DVLDishevelled
EDAREctodysplasin A receptor
EGFREpidermal growth factor receptor
ELF3E74 like ETS transcription factor 3
EMTEpithelial-mesenchymal transition
ERKExtracellular signal regulated kinase
ESR1Estrogen receptor 1
FAKFocal adhesion kinase
FSHFollicle-stimulating hormone
FZDFrizzled
GPCRG protein-coupled receptor
GSK3βGlycogen synthase kinase 3 beta
HB-EGFHeparin-binding EGF-like growth factor
IL-6Interleukin 6
INSL3Insulin-like peptide 3
IQGAP1IQ motif containing GTPase activating protein 1
JMJD2AJumonji domain-containing protein 2A
LEF1Lymphoid enhancer binding factor 1
LGRsLeucine-rich repeats containing G protein-coupled receptors
LHLuteinizing hormone
LIFLymphoid enhancer-binding factor 1
LRPLow-density lipoprotein receptor-related protein
LRRLeucin-rich repeats
MAPKMitogen-activated protein kinase
MMP2Matrix metalloproteinase 2
NFATC1Nuclear factor of activated T-cells, cytoplasmic 1
NF-κBNuclear factor of activated T-cells, cytoplasmic 1
OLFM4Olfactomedin 4
OPGOsteoprotegerin
PDKPolycistic kidney disease
PI3KPhosphatidylinositol 3-kinase
PITX2Paired Like homeodomain 2
PRProgesterone receptor
PSAProstate-specific antigen
RANKReceptor activator of NF-kappa B
RANKLReceptor activator of NF-kappa B ligant
RNF43Ring finger protein 43
RSPOsR-spondins
RXFPRelaxin family pepetide receptor
SHHSonic hedgehog
SOD1Superoxide dismutase-1
STAT3Signal transucer and activator of transcription 3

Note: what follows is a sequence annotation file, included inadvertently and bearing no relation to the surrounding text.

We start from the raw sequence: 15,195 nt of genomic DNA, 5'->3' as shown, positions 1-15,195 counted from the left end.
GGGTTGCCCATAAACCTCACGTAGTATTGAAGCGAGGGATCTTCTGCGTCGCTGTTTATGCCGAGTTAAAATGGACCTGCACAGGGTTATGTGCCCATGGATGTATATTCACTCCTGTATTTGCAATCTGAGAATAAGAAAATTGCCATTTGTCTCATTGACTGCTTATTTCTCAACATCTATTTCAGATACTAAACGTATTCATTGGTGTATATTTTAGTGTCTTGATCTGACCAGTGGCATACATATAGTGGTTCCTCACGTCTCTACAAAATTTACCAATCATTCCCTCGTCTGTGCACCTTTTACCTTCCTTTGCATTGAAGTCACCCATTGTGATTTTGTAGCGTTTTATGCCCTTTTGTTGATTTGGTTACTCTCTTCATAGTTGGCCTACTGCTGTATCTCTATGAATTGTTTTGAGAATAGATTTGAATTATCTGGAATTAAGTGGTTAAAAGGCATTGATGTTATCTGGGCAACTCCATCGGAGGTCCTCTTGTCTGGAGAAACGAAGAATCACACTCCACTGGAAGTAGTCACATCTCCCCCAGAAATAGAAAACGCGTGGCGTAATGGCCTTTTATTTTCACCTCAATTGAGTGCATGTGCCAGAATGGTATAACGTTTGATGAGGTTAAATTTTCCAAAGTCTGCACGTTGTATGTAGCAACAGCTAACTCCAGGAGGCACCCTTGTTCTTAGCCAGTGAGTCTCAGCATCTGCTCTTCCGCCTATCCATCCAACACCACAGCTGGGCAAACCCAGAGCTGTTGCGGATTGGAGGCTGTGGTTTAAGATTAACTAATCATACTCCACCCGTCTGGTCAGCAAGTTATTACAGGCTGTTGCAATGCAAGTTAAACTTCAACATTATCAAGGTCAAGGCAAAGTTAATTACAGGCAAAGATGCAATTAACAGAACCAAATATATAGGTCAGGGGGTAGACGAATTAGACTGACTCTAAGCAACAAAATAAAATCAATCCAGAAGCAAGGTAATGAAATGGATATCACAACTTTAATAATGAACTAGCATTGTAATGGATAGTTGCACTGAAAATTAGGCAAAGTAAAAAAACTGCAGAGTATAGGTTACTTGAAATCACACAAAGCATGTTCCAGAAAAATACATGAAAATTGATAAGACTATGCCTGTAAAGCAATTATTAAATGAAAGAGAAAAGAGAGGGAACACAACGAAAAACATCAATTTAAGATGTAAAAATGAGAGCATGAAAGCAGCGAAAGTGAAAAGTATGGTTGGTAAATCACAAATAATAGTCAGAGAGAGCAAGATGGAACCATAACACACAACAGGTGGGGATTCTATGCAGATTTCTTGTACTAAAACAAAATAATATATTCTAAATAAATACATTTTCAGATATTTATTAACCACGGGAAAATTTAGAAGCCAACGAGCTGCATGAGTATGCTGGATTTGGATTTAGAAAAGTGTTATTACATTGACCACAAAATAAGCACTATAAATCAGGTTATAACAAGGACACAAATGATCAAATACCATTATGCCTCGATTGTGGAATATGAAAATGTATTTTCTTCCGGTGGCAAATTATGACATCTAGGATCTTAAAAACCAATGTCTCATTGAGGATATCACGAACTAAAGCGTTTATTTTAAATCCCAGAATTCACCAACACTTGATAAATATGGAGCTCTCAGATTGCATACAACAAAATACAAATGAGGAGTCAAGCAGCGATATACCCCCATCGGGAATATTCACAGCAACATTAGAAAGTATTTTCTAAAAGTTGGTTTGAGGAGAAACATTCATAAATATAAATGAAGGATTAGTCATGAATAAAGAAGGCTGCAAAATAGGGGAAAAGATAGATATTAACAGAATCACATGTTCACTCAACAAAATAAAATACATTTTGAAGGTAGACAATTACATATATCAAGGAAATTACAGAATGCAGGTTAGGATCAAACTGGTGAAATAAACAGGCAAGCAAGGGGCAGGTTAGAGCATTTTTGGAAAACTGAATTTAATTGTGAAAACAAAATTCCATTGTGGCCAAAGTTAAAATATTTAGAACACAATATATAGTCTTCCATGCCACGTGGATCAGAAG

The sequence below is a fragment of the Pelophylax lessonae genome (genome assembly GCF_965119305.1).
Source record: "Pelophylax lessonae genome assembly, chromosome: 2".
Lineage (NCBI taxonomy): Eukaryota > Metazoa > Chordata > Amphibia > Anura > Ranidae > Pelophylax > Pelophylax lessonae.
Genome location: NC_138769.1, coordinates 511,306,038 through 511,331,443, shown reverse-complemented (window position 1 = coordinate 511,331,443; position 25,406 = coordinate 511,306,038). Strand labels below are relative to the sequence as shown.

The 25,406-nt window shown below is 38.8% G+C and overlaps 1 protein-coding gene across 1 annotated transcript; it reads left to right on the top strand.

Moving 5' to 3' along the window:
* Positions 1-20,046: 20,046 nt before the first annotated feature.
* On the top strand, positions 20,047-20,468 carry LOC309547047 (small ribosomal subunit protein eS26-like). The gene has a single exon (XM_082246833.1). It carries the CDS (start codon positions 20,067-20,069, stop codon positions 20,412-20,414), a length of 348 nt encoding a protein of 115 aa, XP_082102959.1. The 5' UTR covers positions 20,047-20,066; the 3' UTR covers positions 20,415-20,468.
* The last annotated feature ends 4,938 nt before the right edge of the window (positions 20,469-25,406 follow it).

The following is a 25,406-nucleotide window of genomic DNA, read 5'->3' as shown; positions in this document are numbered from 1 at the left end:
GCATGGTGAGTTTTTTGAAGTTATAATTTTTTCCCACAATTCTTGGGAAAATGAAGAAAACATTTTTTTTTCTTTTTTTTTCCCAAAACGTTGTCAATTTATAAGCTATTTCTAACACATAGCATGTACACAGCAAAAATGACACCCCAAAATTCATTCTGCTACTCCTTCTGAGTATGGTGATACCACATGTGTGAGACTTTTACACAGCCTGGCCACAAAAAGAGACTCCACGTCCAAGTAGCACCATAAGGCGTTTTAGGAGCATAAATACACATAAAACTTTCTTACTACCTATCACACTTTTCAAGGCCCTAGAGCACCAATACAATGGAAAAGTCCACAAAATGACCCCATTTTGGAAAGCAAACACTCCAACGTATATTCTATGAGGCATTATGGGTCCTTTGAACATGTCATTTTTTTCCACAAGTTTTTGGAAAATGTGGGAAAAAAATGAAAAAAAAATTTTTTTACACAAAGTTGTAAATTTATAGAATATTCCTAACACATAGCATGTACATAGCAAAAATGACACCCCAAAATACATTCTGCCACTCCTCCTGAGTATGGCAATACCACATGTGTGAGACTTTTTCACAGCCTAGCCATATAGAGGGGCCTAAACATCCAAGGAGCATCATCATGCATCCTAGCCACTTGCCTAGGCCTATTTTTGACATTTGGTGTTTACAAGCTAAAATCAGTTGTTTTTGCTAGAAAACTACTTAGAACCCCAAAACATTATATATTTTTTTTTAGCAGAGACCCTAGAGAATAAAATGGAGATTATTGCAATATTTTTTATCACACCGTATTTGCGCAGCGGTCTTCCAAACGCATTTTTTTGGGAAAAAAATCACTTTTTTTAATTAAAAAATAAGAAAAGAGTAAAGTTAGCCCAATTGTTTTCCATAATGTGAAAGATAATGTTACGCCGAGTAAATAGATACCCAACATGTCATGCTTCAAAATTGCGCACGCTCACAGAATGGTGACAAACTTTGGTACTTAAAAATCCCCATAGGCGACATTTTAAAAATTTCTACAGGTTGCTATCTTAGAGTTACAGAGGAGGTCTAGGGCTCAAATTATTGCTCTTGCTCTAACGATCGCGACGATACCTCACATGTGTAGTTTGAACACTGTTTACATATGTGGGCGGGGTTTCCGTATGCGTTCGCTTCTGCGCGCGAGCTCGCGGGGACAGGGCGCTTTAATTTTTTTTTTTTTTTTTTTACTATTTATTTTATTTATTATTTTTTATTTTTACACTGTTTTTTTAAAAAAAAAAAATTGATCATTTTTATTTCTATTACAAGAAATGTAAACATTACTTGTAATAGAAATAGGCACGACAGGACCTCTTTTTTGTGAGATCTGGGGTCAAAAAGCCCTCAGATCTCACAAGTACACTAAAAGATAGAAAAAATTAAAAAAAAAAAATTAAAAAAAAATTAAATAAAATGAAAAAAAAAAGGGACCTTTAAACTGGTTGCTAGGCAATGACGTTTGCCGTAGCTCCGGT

TAMsTumor-associated macrophages
TCFT-cell factor
TGF-βTransforming growth factor beta
TLRToll-like receptor
TNFTumor necrosis factor
TSHThyroid-stimulating hormone
TSRThrombospondin 1 repeat domain
ZNRF3Zinc and ring finger

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Figure 1. Structure and domains of LGR4. LGR4 is a transmembrane receptor with a long N-terminal extracellular domain constituted by 17 leucine-rich repeats, flanked by cysteine-rich regions. In addition, a seven-transmembrane helix domain and a C-terminal intracellular domain are found in LGR4. The signal peptide of LGR4 is found in the N-terminal region.
Figure 1. Structure and domains of LGR4. LGR4 is a transmembrane receptor with a long N-terminal extracellular domain constituted by 17 leucine-rich repeats, flanked by cysteine-rich regions. In addition, a seven-transmembrane helix domain and a C-terminal intracellular domain are found in LGR4. The signal peptide of LGR4 is found in the N-terminal region.
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Figure 2. LGR4-induced Wnt/β-catenin signaling pathway. (a) RSPOs are a family of secreted proteins that can activate LGR4-induced Wnt/β-catenin signaling. Structurally, all the RSPOs have a signal peptide in the N-terminal domain, two furin-like cysteine-rich domains, a thrombospondin 1 repeat domain (TSR), and a basic amino acid-rich domain, which varies in size according to the RSPO member (b) In the absence of RSPO, ZNF3/RNF43 ubiquitinates the frizzled (Fzd)/LRP5-6 receptor complex for degradation. Wnt signal is blocked and the β-catenin destruction complex (formed by CK1, GSK3β, APC, and AXIN) is activated. GSK3β and CK1 phosphorylate β-catenin, inducing its ubiquitination and consequent proteasomal degradation. When LGR4 is activated by RSPOs, Norrin, or circLGR4 ligands, it stabilizes the frizzled/Lrp5-6 complex in the membrane, avoiding its degradation by inhibiting the activity of ZNRF3 and RNF43 proteins. Furthermore, LGR4 recruits IQGAP1 with an increasing affinity for DVL and recruits MEK, which phosphorylates LRP5/6, leading to the recruitment and inhibition of the β-catenin destruction complex into the Fzd/Lrp5-6 complex receptor.